Pharmacists say rosary bolstered faith, courage
by Joe Bollig
ST. MARYS — It had been weighing on the hearts of Dan and Mary Sutherland for years: Should we stop selling contraceptives?
To do so could cause a lot of trouble.
The Sutherlands are small business owners, not activists.
“How could we do that?” Dan recalls thinking. “We’d be jeopardizing our livelihood. And is it our place to thrust this upon our public?”
The Sutherlands, both pharmacists and members of Christ the King Parish in Topeka, have owned a pharmacy in St. Marys since 2004.
Their dual mission has always been to care for their family — and their customers. And that was what they thought they were doing.
But that persistent doubt kept coming back, and they wondered if they really could reconcile their Catholic faith with selling contraceptives.
“We compartmentalized our lives,” explained Dan. “We regularly attended Mass, sent the kids to Catholic school, and followed natural family planning in our personal lives. But in our business life, our pharmacy was dispensing contraceptives.”
“As pharmacists, it was so troubling,” said Mary. “We both knew that all contraceptives could be abortifacients.”
The Sutherlands might have continued to straddle the fence if they had not received motivation from an unexpected source — their daily family rosaries.
In 2007, the Archdiocese of Kansas City in Kansas and the Diocese of Kansas City-St. Joseph cosponsored a living rosary rally in Kauffman Stadium, the home of the Kansas City Royals in Kansas City, Mo.
As part of that effort, families were encouraged to pray the rosary together for the success of the living rosary rally. The rosary had played a part in the conversion of Dan, who had been raised a Missouri Synod Lutheran, but became a Catholic in 2003.
“It really just has helped us with so many graces and has brought Christ and his church to the center of our married life and our family life,” said Mary.
Soon, the Sutherlands discovered that the strength and unity that grew out of their bolstered prayer life helped them address their inner conflict.
“Before we began praying the rosary, occasionally the thought [of their contraceptive dilemma] would come into my mind, and honestly I’d push it out fast,” said Mary.
“It was a threat to our livelihood,” said Dan. “It was fear. What would [discontinuing the sale of contraceptives] do to our business, our livelihood, our professional lives — if we say we’re not going to do that?”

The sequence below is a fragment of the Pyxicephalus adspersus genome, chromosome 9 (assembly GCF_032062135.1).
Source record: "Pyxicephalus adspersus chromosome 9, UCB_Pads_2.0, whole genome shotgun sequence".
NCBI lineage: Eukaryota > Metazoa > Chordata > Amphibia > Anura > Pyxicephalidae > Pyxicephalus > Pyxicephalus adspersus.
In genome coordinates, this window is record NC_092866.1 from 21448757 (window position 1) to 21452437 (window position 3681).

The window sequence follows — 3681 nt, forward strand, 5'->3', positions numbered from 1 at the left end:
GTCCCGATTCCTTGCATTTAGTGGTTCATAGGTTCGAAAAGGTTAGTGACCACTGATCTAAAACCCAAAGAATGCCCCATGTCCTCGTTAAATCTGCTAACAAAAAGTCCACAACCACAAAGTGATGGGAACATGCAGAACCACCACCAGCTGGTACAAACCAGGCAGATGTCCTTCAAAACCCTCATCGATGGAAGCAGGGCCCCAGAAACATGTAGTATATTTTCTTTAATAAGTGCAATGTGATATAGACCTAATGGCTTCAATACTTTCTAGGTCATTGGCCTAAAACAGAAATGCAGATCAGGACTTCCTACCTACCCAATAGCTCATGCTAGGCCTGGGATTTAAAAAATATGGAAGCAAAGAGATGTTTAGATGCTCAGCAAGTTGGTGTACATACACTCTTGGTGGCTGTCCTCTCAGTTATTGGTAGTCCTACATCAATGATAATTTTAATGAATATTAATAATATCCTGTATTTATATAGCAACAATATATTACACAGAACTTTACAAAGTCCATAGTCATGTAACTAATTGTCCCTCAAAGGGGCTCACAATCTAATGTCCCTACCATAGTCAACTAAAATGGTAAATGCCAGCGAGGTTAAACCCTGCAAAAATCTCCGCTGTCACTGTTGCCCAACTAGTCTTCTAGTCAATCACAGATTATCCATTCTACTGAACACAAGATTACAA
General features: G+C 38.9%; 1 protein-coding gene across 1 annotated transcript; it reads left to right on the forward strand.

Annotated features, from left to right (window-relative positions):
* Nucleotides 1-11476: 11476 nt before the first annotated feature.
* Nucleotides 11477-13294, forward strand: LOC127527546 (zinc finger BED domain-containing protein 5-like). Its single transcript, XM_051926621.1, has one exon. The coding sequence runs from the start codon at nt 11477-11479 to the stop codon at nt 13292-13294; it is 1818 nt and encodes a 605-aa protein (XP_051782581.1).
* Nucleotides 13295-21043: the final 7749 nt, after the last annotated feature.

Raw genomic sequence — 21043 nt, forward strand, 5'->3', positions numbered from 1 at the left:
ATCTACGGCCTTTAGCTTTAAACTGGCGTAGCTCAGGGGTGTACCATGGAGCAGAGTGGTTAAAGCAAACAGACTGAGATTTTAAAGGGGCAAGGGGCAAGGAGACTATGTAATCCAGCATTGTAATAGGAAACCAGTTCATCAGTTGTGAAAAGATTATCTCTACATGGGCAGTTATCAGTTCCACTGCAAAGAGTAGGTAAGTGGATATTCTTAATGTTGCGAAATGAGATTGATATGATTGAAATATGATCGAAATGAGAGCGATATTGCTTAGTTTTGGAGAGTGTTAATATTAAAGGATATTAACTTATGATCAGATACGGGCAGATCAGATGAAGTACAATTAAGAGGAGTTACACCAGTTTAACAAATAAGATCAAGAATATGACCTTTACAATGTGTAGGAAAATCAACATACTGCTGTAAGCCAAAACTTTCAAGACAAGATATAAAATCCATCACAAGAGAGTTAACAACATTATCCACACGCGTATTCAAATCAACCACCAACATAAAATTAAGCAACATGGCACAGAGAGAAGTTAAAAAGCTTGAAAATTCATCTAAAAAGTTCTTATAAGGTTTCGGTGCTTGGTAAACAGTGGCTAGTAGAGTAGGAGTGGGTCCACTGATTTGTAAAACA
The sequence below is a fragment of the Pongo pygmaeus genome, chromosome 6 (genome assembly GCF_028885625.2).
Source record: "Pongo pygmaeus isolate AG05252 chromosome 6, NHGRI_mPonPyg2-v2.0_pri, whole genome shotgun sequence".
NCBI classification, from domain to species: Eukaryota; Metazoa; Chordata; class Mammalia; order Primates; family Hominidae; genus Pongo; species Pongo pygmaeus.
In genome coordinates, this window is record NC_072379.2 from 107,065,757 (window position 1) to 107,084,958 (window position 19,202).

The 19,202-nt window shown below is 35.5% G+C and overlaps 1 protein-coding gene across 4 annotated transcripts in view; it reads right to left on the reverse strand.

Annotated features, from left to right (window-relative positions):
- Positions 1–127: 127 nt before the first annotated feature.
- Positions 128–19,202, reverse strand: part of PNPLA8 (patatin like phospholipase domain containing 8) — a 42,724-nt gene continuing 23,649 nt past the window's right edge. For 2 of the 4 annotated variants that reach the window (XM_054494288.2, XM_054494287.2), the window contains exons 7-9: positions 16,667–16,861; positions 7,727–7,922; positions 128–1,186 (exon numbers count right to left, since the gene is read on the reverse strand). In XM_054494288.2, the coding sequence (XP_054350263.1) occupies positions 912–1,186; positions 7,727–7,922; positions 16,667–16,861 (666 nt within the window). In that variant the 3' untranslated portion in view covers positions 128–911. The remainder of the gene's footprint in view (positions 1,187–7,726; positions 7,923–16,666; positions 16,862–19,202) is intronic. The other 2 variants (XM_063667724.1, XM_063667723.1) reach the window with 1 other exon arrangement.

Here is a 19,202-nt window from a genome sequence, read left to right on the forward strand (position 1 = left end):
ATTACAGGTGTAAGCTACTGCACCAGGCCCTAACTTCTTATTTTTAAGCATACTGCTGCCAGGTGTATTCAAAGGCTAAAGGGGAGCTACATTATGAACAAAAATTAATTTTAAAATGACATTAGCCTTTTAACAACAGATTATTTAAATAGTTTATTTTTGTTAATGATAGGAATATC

Would they alienate their customers? Would there be legal ramifications? They’d already taken several steps to make theirs a “pro-life pharmacy.” Wasn’t that enough?
The Sutherlands decided no, it wasn’t.
“Doing the will of God, whatever that was, became more important to both of us — regardless of the cost,” said Mary.
The Sutherlands took a big step forward in 2011 when they contacted the National Catholic Bioethics Center in Philadelphia.
“When we talked to [staff bioethicist] Father Alfred Cioffi, we told him, ‘Here we are. This is our business. What do we do?’” said Dan. “We thought we’d get a ‘do this’ and ‘don’t do this’ answer. We didn’t get that at all.”
Rather than an easy, black-and-white answer, Father Cioffi walked them through the issues and the church’s teachings, to help them form their own consciences.
Father Cioffi gave them six steps for discernment. The last was to find out if Kansas has conscience protection laws in place for pharmacists in their situation. Their progress was halted again in January 2012 when they discovered that Kansas had enacted only very limited conscience protection laws.
“That was a huge thing for Dan, because he’s the primary breadwinner for the family,” said Mary. “What do we do now?”
They continued to pray and trust that God would show them the way. Then, only a month later, Mary received an email from a friend, who knew nothing of their struggle.
The email was from Kansans for Life. They urgently needed medical professionals to testify at a hearing before the Kansas House Judiciary Committee for expanding conscience protection for Kansas pharmacists, nurses and doctors.
They’d told God they’d do whatever he asked, said the Sutherlands. So this came like a tap on the shoulder. How could they say no?
“We’re thinking this is part of the answer to our prayers, and Kathy Ostrowski [of Kansans for Life] said to me jubilantly, ‘You’re an answer to our prayers,’” said Dan. “I sat down that night, said a prayer to the Holy Spirit, and typed out my testimony.”
His testimony, and that of many others, contributed to the passing of the Healthcare Rights of Conscience Law in Kansas. It was signed by Gov. Sam Brownback in June 2012.
The Sutherlands then explained in letters to customers that they were making a business decision not to sell contraceptives. On July 1, the St. Marys Pharmacy truly became a part of the culture of life.
July 1 came and went — and nothing much happened.
“I had two of our three people ask me,” said Dan.
But for the Sutherlands’ faith life and consciences, the impact has been tremendous.
“We had to come to a point in our lives where we could say, ‘What if we lost our house and business because of this decision?’” said Dan.
“And we got to the point where we could say, ‘It’ll all be OK. If we do lose it all, so be it. But we’re living according to our faith life,” he added.
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